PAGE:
Juan-Saunders, also president of the Inter-Tribal Council of Arizona, said Navajos and other American Indian soldiers used their Native languages as unbreakable codes to pass messages, which helped win World War II.

House Concurrent Resolution 2030, being considered during this year's legislative session, would allow Arizona voters to declare English the official state language.

Speaking before a luncheon crowd of 500 representatives on the lawn in front of Senate Building, Navajo President Joe Shirley Jr. said Indian tribes are beginning to feel like endangered species.

''We've been a true sovereign, but we're doing everything we can to save ourselves and our culture,'' President Shirley said, criticizing the English measure. ''One hundred years from now, 500 years from now, we will continue to be Navajo people telling our stories in the Navajo language.''

However, Rep. Russell Pearce, R-Mesa, sponsor of the legislation, criticized tribal leaders for their comments. In the audience, Pearce accused tribal leaders of not reading the proposed law. He said there is nothing in the proposal that affects how tribes conduct their own business.

Please visit the Indian Country Today website for more articles related to this topic

Sunday, March 06, 2005

Map of Inuit Art Communities in Canadian Arctic

Here's a link to maps of Inuit art producing communities in the Canadian Arctic north. As one can see, they are quite isolated from the major cities and the rest of Canada which makes it a challenge for many Inuit artists to get exposure to the rest of the world.

Saturday, March 05, 2005

Northwest Indian Art Carver Gary Baker

One of the finest carvers of Pacific Northwest Indian art is Gary Baker of the Squamish First Nation. I have several of his carvings including bald eagles and killer whales on my own walls. I interviewed him during my last trip to BC Canada recently. See this profile of Northwest Indian art carver Gary Baker which includes photos of him working as well as his artwork. Here's an example of one of his works which is a magnificent killer whale carving.

northwest indian art killer whale

Friday, March 04, 2005

List of Pow Wows

Here's a nice list of pow wows from the Manataka American Indian Council's online newsletter They always have lots of other interesting stuff there too.

Another note - most of the Netscape related problems at the Free Spirit Gallery Inuit Art & Northwest Indian Art site have been fixed. However, the site is best viewed with the latest versions of browsers. Netscape 4 may still have some problems with the site and it is recommended for Netscape users to download their free copy of 7.2 to view most websites out there optimally.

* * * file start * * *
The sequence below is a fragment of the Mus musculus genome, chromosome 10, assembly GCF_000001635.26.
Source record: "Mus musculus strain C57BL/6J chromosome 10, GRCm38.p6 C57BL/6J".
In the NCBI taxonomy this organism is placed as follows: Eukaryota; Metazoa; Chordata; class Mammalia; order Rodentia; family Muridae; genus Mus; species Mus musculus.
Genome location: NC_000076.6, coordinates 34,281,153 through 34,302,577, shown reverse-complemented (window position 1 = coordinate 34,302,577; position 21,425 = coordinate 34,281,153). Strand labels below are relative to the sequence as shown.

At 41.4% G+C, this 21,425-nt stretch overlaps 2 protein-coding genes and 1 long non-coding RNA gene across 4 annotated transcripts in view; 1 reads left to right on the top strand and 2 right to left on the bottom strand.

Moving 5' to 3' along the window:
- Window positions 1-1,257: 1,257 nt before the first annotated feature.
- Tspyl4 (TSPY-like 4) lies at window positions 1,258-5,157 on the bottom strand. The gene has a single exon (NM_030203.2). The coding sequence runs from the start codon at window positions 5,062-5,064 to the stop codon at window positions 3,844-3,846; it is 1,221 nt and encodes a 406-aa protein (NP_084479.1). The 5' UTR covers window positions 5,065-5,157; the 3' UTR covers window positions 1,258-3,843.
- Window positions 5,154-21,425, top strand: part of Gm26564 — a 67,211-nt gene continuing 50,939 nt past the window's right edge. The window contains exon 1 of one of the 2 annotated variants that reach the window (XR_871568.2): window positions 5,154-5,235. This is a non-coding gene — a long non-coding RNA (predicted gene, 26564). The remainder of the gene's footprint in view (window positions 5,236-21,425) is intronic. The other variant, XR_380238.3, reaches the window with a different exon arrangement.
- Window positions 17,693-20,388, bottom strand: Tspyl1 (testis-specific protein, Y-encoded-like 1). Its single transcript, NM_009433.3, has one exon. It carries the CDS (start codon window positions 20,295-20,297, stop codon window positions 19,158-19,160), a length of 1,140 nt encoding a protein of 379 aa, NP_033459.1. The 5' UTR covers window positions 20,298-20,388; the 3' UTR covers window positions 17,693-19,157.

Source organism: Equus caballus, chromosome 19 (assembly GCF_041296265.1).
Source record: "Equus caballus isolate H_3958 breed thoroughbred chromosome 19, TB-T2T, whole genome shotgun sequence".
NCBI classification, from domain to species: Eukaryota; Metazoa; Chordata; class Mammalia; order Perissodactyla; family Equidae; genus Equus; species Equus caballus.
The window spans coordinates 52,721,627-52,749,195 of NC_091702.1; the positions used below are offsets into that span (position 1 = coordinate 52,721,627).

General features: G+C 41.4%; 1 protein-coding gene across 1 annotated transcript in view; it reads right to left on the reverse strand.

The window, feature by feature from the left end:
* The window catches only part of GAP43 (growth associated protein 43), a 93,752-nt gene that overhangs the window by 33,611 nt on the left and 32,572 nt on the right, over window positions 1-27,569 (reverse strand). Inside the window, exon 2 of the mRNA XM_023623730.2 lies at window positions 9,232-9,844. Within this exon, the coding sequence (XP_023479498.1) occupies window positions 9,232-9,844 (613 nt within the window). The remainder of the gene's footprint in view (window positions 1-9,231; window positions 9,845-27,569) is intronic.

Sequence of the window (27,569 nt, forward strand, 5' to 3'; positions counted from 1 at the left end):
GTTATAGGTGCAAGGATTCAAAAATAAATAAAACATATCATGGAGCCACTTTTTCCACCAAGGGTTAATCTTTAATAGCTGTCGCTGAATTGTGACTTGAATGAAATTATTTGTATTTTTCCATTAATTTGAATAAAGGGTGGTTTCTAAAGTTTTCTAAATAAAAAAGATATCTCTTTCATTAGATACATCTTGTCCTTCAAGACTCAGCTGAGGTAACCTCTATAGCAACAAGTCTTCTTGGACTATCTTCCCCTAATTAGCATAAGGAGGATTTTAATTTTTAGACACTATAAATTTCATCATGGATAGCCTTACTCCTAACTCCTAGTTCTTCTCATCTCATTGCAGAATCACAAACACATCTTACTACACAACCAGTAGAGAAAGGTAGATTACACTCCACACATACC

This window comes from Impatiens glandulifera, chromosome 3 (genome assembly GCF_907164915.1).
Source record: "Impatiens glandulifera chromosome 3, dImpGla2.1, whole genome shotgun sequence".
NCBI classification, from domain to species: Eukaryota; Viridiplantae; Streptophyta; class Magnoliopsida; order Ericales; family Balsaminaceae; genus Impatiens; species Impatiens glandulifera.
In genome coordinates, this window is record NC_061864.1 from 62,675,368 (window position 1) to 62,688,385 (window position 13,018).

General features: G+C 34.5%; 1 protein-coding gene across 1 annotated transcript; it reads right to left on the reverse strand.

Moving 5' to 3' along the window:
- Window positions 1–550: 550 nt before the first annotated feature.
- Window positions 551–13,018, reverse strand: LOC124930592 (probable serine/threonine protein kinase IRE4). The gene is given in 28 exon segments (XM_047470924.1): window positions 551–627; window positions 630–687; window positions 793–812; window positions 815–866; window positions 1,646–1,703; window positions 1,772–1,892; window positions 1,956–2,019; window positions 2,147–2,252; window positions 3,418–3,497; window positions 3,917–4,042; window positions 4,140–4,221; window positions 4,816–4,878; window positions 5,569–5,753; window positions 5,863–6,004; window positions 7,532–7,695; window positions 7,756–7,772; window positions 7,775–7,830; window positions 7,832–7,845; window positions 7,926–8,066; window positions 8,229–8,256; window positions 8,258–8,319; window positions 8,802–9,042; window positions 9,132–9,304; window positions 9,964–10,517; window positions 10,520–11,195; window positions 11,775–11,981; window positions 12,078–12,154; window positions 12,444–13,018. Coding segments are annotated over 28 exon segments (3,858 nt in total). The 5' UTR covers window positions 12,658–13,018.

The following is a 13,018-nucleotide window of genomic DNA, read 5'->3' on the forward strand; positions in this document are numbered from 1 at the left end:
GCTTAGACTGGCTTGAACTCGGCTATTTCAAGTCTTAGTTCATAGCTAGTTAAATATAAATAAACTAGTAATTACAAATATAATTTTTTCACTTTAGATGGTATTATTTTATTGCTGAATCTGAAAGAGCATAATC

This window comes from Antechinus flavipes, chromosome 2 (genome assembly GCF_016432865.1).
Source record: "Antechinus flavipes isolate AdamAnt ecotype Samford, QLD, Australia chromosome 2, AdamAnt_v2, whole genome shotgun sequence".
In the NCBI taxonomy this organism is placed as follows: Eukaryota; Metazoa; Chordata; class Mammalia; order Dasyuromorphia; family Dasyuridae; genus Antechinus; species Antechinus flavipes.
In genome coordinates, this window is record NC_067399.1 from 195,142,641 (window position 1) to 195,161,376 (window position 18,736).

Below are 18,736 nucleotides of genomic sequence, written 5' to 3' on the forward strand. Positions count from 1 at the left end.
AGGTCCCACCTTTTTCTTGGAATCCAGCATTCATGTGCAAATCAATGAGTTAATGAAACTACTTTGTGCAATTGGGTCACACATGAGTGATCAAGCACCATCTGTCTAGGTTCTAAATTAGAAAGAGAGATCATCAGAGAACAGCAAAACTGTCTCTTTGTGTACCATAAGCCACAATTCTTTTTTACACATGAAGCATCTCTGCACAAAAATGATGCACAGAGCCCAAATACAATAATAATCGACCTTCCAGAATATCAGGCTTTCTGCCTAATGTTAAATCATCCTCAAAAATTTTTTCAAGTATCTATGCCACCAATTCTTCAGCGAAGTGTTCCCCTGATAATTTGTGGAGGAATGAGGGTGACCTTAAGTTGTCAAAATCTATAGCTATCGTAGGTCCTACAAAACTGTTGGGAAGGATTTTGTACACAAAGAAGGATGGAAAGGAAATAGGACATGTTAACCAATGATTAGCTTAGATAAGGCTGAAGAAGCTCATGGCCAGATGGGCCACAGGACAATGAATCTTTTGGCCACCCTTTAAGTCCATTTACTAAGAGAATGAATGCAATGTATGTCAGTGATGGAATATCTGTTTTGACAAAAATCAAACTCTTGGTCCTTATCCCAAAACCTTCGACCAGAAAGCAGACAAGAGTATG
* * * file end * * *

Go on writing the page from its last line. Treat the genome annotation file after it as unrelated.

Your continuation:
Thursday, March 03, 2005

Nanticoke Indian Tribe - Native American People

There's a nice newsletter from a Yahoo group called The Asylum Dream Catcher that comes 2-3 times per week. Each issue has detailed information about the history of a specific Native American group, some of their Native art and even recipes. A recent issue was about the Nanticoke Indian tribe located in Delaware. One subscribe to this newsletter to see all the nice graphics and archives.

The Asylum Dreamcatcher

Wednesday, March 02, 2005

Will Fix Up For Netscape Users Soon

I'm aware that some of the pages of Free Spirit Gallery Inuit Art & Northwest Indian Art are not displaying optimally when viewed through Netscape. I hope to fix this up soon. I apologize to all Netscape users for this. The site looks fine in other browsers like Explorer so far.

My Northwest Native Indian Bear Carving

Here's one of my favourite Northwest Native Indian wood carvings which was carved by Paul Joseph of the Squamish First nation in North Vancouver, Canada. It is of two bears. I think Northwest Coast Native Indian art is one of the most striking forms of art. I just love this stuff. You can see more at Northwest Indian Art Carvings

Northwest Coast Indian Art Bear Carving

Tuesday, March 01, 2005

My Inuit Art Dancing Polar Bear Carving

During my first trip up to Iqaluit, I saw an Inuit carver working outside his house. I went up to him and he was working on a polar bear carving. I noticed that part of one foot of the bear was chipped off. He said that he would repair by the evening. Later that night, I met him with his finished dancing bear carving complete with the repaired foot. I asked him which foot was the damaged one. He just said, "You tell me." I was not able to. It was obvious that this Inuit carver had not only talent in carving but also repairing sculptures. His name is Johnnylee Nooveya and in my opinion, he is one of the up and coming rising starts of the Inuit art world. I have since acquired other Inuit carvings by him and he is one of the best polar bear carvers around. To this day, this Inuit dancing bear is my personal favorite piece and remains in my own collection. Here's an image of it below and you can see larger versions of it on the home page of Free Spirit Gallery Inuit Art.

Inuit Art Dancing Polar Bear